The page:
To isolate the contribution of Ca2+ influx to the agonist-induced Ca2+ transient, experiments were performed in the absence of extracellular Ca2+. As observed in Ca2+-containing buffer, the AUC and responsiveness to agonist (applied at a concentration where the greatest differences in agonist responses were observed in Ca2+-containing buffer) remained greater in HKH2 than HCT116 cells when Ca2+ was omitted from the imaging buffer. These data therefore indicated that K-RasG13D in HCT116 cells was acting to suppress Ca2+ release from the ER (Fig. 1B).
To further probe the interaction between Ras and Ca2+ signalling in HCT116, Ras expression was also suppressed by small interfering RNA (siRNA). Using this approach, Ras expression was reduced by 85% when compared to HCT116 cells transfected with control non-targeting siRNA (Fig. 2A). siRNA depletion of Ras in HCT116 cells resulted in a significant increase in ATP-stimulated Ca2+ signals in these cells (Fig. 2B). The increase in Ca2+ signalling was manifest as an increase in the percentage of responding cells and in the amplitude and AUC of the Ca2+ responses (Fig. 2Bii–iv). These data are consistent with that observed in HKH2 cells and support the conclusion that the difference between HCT116 and HKH2 cells is due to K-RasG13D ablation and not a phenotype developed as a result of HKH2 culture since their initial generation.
To test whether the enhanced Ca2+ responses observed as a result of K-RasG13D deletion in HCT116 cells was a general feature of G-protein-coupled receptor (GPCR) signalling in these cells, we examined histamine-induced Ca2+ responses, which proceed through a similar GPCR–Gq–PLC–IP3 pathway. In response to this agonist, a greater percentage of HKH2 cells exhibited Ca2+ transients, which were of a greater amplitude and AUC than those observed in HCT116 cells (Fig. 3A). These data indicated that the alteration in Ca2+ fluxes was not specific to differences in purinergic receptor signalling but was a more general effect, involving signals downstream of GPCR engagement.
To directly address whether an alteration in IP3 signalling contributed to the enhancement of ER Ca2+ release in cells lacking K-RasG13D, Ca2+ release was induced with a cell-permeant esterified form of IP3 [myo-inositol 1,4,5-trisphos-phate hexakis(butyryloxymethyl); IP3BM], which was perfused over the cells in Ca2+-free imaging buffer during the course of the experiment (Conway et al., 2006; Kasri et al., 2004; Thomas et al., 2000). Using this approach, IP3 receptors (IP3Rs) are directly engaged, bypassing GPCR, Gq, PLC and endogenous IP3. As in experiments using ATP and histamine, Ca2+ signals induced by IP3BM were also greater in HKH2 cells than in their HCT116 counterparts (Fig. 3B).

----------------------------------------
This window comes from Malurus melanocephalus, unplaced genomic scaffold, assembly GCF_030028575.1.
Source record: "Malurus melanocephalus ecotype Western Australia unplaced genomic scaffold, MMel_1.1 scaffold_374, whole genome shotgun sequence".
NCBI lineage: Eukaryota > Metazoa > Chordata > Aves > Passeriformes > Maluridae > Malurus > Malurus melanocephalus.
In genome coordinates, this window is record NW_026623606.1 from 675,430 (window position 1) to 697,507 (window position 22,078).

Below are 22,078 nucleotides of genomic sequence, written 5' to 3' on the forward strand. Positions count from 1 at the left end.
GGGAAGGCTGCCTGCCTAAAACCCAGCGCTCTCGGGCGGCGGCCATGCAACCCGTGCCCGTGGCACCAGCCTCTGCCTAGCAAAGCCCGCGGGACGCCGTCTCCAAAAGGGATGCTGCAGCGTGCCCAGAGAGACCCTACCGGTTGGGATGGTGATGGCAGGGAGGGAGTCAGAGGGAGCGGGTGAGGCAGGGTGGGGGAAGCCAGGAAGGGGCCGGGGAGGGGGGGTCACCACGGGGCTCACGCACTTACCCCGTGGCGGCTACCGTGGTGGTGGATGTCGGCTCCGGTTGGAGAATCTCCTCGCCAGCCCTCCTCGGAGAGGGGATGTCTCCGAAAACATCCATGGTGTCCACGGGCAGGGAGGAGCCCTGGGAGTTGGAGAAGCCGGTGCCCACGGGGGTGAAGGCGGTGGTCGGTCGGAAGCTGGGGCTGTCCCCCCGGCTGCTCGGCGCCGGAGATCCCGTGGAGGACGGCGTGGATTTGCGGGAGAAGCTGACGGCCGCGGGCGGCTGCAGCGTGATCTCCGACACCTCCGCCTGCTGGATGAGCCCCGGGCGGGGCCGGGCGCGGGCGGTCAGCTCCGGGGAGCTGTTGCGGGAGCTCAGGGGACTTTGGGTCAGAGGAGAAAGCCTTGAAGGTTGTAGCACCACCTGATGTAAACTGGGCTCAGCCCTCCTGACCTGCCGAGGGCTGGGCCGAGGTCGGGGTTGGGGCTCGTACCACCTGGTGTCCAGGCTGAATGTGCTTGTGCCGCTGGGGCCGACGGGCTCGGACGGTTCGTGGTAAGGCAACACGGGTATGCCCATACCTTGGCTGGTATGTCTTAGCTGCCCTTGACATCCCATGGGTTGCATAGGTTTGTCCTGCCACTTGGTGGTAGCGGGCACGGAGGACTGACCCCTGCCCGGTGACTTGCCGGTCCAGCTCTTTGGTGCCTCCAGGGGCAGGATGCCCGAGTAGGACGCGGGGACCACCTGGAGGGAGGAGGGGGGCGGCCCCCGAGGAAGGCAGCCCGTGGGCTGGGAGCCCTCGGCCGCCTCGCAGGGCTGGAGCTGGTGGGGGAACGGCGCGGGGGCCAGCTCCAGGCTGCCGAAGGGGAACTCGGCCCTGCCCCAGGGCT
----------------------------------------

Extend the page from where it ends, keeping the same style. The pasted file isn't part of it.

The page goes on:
Given that K-Ras is frequently mutated in colorectal cancer, we investigated whether Ca2+ signalling was also remodelled as a result of loss of K-RasG13D in a second independent colorectal cancer cell line, DLD-1 (Shirasawa et al., 1993). As performed for HCT116 cells and their isogenic derivatives, experiments were carried out in Ca2+-free imaging buffer to restrict our analysis to Ca2+ release from the ER. ATP-induced Ca2+ fluxes were greater in the K-RasG13D-deleted DKO4 cell line (K-Ras−/WT) than in their parental isogenic DLD-1 cell line (K-RasG13D/WT) (Fig. 4). This was manifest as an increase in the percentage of responding cells and in the amplitude and AUC of the Ca2+ responses (Fig. 4ii–iv). Taken together, these data show that oncogenic K-RasG13D limits IP3-induced Ca2+ release (IICR) in both HCT116 and DLD-1 cells.
ER Ca2+ content is increased in cells deleted of K-RasG13D
Given that the magnitude of Ca2+ released from the ER is determined by its state of filling, we hypothesized that the enhanced Ca2+ release observed following K-RasG13D deletion in HKH2 cells was due to an increase in content of the IP3-releasable ER Ca2+ store. To assess ER Ca2+ levels, the magnitude of the Ca2+ mobilized from the ER by the SERCA pump inhibitor thapsigargin (Tg) was analysed. Through inhibition of SERCA, Tg reveals the non-specific Ca2+ leak from the ER causing Ca2+ accumulation in the cytosol. As store depletion with Tg also leads to Ca2+ influx across the plasma membrane, measurements were performed in Ca2+-free imaging buffer. Application of Tg induced an elevation in intracellular Ca2+ in both the HCT116 and HKH2 cell lines (Fig. 5A). The amplitude and AUC of the Tg-induced Ca2+ transient was, however, significantly greater in the HKH2 cell line compared to HCT116 cells (Fig. 5Aii,iii).